OS. initial syllabic [m], [n], [ŋ] became [am], [an], [aŋ]; [{ṃṇŋ̣}-] > [a{mnŋ}-]

OS. initial syllabic [m], [n], [ŋ] became [am], [an], [aŋ]; [{ṃṇŋ̣}-] > [a{mnŋ}-]

In Sindarin and Noldorin, syllabic nasals at the beginning of words developed the vowel a, so that [ṃ-/ṇ-/ŋ̣-] became [am-/an-/aŋ-]. A clear description of this sound change occurs in the notes on ambar vs. umbar from the 1950s:

... in some case, usually words of strong or emotional meaning or important names, the nasal became syllabic, and then in Quenya > um [from ] (vocalic usually > an; vocalic ŋ̣ > except before gw where it > ) ... In Sindarin a similar development (in similar cases) took place, but syllabic m, n, ñ all had the same vowel am, an, ang (PE17/124).

There a number of examples this phonetic development in both Sindarin and Noldorin:

Some of the above examples explicitly attribute the sound change to Old Noldorin or “Primitive Sindarin” [Old Sindarin]. David Salo also attributes this change to Old Sindarin in Gateway to Sindarin (GS/§4.40). Similar sound changes occurred in the history of Welsh, where short syllablic [ṃ] and [ṇ] from Primitive Indo-European evolved to [am], [an] by the Britannic period (WGCH/§62i). The Welsh changes were more pervasive, however, since syllabic nasals could appear medially in Primitive Indo-European words, not just initially.

Conceptual Development: In Gnomish and Early Noldorin, the development of syllabic nasals was different, in part because like Primitive Indo-European, Tolkien’s conception of Primitive Elvish in the 1910s and 1920s allowed them to appear both initially and medially in words, functioning as ordinary vowels. As described by Roman Rausch in Historical Phonology of Goldogrin (§3), short [ṇ] became [in] and long [ṇ̄] became [an]. For example:

This can also be seen in the vowel gradations in some Gnomish present vs. past tenses, because in the primitive past tense the syllabic nasal was lengthened:

As pointed out by Roman Rausch, apparently short [ŋ̣kʷ] > [uŋkʷ]:

It is unclear whether [ŋ̣] > [uŋ] generally or only before labialized velars, but if I had to guess it would be specifically before labialized velars, with [ŋ̣] > [iŋ] more generally (as was the case with Quenya, see above). It is also possible that (like Quenya) [ṃ] > [um], but there are no examples. Apparently, however, this did not happen if the syllabic nasal was long:

Based on these examples, it seems that syllabic nasals in Gnomish behaved very similarly to the corresponding Early Qenya developments, except that in Gnomish short [ṇ] > [in] whereas in Early Quenya short [ṇ] > [an]. There aren’t enough examples of syllabic nasals to determine the Early Noldorin development of the 1920s, but presumably it was similar to Gnomish.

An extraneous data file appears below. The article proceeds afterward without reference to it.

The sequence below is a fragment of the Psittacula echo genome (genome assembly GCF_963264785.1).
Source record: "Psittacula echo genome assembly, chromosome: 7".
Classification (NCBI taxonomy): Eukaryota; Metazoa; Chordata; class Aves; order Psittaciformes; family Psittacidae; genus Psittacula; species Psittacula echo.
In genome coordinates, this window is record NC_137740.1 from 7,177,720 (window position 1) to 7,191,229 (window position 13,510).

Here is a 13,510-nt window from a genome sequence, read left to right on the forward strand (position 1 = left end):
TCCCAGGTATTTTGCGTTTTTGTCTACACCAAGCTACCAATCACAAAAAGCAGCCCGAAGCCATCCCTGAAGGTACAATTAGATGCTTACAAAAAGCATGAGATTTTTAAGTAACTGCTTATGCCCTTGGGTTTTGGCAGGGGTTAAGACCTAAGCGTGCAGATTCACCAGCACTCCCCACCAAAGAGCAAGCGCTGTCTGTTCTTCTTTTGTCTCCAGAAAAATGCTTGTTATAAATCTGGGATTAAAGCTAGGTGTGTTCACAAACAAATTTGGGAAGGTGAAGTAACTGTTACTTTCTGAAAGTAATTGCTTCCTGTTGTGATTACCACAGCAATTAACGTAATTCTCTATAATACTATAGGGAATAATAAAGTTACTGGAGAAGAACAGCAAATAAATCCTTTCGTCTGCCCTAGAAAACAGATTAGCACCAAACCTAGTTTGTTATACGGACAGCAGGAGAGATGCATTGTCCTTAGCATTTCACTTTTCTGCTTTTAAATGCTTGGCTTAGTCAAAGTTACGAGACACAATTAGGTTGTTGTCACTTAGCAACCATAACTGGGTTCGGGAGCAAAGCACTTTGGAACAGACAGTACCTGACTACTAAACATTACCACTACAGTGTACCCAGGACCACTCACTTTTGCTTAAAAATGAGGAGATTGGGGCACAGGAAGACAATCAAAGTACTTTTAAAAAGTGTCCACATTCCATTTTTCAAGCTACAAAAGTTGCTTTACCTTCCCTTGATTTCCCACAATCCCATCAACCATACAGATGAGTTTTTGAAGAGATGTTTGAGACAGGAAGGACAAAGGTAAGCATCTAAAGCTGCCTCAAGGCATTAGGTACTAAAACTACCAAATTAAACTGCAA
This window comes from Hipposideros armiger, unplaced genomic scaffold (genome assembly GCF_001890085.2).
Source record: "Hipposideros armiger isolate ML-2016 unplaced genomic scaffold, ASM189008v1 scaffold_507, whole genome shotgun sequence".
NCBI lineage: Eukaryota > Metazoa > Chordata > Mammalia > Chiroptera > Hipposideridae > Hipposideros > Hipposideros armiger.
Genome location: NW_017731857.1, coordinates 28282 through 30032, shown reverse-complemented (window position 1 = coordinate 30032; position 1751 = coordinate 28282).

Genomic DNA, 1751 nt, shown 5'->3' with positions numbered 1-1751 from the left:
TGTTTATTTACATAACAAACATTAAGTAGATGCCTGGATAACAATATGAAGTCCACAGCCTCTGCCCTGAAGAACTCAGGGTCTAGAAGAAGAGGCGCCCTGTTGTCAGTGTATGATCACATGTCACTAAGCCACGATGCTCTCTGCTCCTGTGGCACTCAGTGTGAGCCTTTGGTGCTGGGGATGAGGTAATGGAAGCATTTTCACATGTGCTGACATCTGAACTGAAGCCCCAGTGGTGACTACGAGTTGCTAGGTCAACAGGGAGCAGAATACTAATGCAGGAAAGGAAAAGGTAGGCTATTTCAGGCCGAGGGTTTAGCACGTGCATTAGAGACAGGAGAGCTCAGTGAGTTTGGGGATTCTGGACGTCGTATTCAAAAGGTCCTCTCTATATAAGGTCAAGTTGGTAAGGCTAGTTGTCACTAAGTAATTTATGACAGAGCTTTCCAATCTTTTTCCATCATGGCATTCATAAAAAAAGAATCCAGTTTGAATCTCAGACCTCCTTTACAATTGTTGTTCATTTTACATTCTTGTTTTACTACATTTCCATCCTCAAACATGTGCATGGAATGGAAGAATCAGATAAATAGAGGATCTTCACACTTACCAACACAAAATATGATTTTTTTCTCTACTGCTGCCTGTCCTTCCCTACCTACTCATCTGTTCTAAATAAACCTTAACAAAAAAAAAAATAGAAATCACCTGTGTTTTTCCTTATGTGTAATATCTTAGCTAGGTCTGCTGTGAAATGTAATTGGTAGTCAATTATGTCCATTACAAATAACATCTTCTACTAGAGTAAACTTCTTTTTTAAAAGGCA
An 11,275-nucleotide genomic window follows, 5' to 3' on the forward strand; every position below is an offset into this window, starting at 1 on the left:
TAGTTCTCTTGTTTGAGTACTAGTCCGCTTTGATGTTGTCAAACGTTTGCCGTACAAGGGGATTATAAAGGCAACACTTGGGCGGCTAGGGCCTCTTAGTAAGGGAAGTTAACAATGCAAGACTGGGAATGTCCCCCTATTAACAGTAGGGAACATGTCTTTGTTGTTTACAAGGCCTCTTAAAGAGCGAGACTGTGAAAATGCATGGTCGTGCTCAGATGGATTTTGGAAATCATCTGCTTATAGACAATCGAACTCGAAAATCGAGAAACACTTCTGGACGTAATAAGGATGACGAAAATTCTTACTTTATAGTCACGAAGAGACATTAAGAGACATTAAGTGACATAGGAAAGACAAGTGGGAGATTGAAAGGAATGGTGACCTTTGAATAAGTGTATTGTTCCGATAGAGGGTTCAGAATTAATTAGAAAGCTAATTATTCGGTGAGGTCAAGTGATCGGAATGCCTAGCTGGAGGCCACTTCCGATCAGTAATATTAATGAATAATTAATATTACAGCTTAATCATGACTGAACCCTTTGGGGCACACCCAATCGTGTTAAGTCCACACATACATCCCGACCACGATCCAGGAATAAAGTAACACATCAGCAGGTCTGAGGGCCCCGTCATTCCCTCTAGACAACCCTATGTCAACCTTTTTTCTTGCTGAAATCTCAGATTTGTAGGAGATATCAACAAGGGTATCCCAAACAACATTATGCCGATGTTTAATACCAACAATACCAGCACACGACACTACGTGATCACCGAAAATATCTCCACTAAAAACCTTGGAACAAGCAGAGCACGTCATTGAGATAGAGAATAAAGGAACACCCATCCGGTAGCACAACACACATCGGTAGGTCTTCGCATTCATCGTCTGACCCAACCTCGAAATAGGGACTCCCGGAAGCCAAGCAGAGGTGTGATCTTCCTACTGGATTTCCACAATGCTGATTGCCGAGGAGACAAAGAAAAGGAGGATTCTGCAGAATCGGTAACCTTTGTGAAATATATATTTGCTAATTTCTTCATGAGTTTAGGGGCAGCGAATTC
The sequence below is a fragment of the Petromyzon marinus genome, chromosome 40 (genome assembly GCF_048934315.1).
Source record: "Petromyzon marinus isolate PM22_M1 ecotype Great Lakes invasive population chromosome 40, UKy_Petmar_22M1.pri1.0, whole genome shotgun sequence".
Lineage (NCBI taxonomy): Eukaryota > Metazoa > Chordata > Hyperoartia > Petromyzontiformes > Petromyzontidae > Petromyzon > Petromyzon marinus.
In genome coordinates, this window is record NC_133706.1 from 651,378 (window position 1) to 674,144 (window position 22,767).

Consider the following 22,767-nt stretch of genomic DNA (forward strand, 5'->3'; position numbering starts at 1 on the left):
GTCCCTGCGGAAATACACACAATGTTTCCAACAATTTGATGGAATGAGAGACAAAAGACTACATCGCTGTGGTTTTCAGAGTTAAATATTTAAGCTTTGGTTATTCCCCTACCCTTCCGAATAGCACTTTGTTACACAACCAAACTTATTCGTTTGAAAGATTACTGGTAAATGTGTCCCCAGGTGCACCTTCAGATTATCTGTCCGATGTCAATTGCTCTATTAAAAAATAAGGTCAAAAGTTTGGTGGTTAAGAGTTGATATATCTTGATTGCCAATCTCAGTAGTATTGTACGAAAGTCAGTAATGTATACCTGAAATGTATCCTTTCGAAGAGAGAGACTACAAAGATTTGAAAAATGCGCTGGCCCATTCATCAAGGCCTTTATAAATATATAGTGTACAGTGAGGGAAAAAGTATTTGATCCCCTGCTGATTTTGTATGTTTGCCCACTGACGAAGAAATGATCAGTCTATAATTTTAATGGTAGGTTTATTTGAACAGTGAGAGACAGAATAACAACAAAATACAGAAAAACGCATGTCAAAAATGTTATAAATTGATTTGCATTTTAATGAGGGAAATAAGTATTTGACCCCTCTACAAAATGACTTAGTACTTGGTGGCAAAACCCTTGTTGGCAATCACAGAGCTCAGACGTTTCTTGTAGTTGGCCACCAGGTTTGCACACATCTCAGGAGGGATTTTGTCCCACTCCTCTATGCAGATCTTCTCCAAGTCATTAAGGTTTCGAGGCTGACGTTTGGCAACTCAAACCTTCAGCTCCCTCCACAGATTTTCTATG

Reference ✧ PE17/124 ✧ for example: S. amarth < ammarth < ✶ṃbart(ă)

Phonetic Rule Elements

[ṃ-] > [am-] ✧ PE17/124 (*ṃ- > am-)
[ṇ-] > [an-] ✧ PE17/124 ( > an-)
[ŋ̣-] > [aŋ-] ✧ PE17/124 (ŋ̣̃ > ang-)

Phonetic Rule Examples

ŋ̣golodō > aŋgolodo ŋ̣- > aŋ- Ñgolodō > S. Angoloð ✧ PM/360
ṃbar > ambar ṃ- > am- ṃbar > OS. ambar ✧ PE17/104
ṃbart > ambart ṃ- > am- ṃbart(ă) > ammarth > S. amarth ✧ PE17/124
ṃbartā > ambartā ṃ- > am- mbartā > ṃbartā > ambarta > S. amarth ✧ PE17/104
ṃbartā > ambartā ṃ- > am- mbartā > ṃbartā > S. amartha- ✧ PE17/104
ṃbono > ambono ṃ- > am- ṃbono > S. amon ✧ PE17/93
ṃpala > ampala ṃ- > am- KWAL > ᴸON. amphala ✧ PE18/92
ṇdūnē > andūnē ṇ- > an- NDŪ > S. Annûn ✧ PE17/64

ON. initial syllabic [m], [n], [ŋ] became [am], [an], [aŋ]; [{ṃṇŋ̣}-] > [a{mnŋ}-]

See OS. initial syllabic [m], [n], [ŋ] became [am], [an], [aŋ] for discussion.

Phonetic Rule Elements

[ṃ-] > [am-] ✧ PE19/20 (mb- > amb-); PE19/20 (mb- > amb-)
[ṇ-] > [an-] ✧ PE19/20 (nd- > and-)
[ŋ̣-] > [aŋ-] ✧ PE19/20 ([ŋ]g- > ang-); PE19/20 (ŋg- > ang-)

Phonetic Rule Examples

ŋ̣go > aŋgo ŋ̣- > aŋ- ᴹ√ÑGYŌ/ÑGYON > ON. ango ✧ Ety/ÑGYŌ
ŋ̣gole > aŋgole ŋ̣- > aŋ- ᴹ√ÑGOL > N. †angol ✧ Ety/ÑGOL
ŋ̣golonde > aŋgolonde ŋ̣- > aŋ- ᴹ√ÑGÓLOD > N. Angolonn ✧ Ety/ÑGOLOD
ṃbatʰ > ambatʰ ṃ- > am- ᴹ√MBAT(H) > ambath > N. amath ✧ EtyAC/MBAT(H)
ṇdūnē > andūnē ṇ- > an- ᴹ✶ṇdūnē > N. annûn ✧ Ety/NDŪ

G. syllabic nasals became [in] or [an]; [ṇ|ṇ̄] > [in|an]

Phonetic Rule Elements

[ṇ] > [in]
[ṇ̄] > [an]

Phonetic Rule Examples

fṇta- > finta- ṇ > in ᴱ√fṇt > G. fintha- ✧ GL/35
ṇdra > indra ṇ > in ᴱ✶ṇdr > G. in(d)ra ✧ GL/51
jṇta- > jinta- ṇ > in ᴱ√yṇt > G. intha- ✧ GL/37
ṇ̄dai > andai ṇ̄ > an ᴱ✶ṇ̄dai > G. annai ✧ GL/19
ṇ̄t > ant ṇ̄ > an ᴱ✶ṃ̄t- > G. ant ✧ GL/19
fṇ̄t > fant ṇ̄ > an ‽ᴱ√fṇ̄t > G. fant ✧ GL/34
jṇ̄ta > janta ṇ̄ > an ᴱ√yṇt > G. gant ✧ GL/37
jṇ̄tā > jantā ṇ̄ > an ᴱ√yṇt > G. gantha ✧ GL/37
mbṇ̄ð > mbanð ṇ̄ > an ᴱ√mᵇṇřṇ > G. band ✧ PME/58
xṇ̄ða- > xanða- ṇ̄ > an ᴱ√χ̑ṇđ > G. †hanna- ✧ GL/48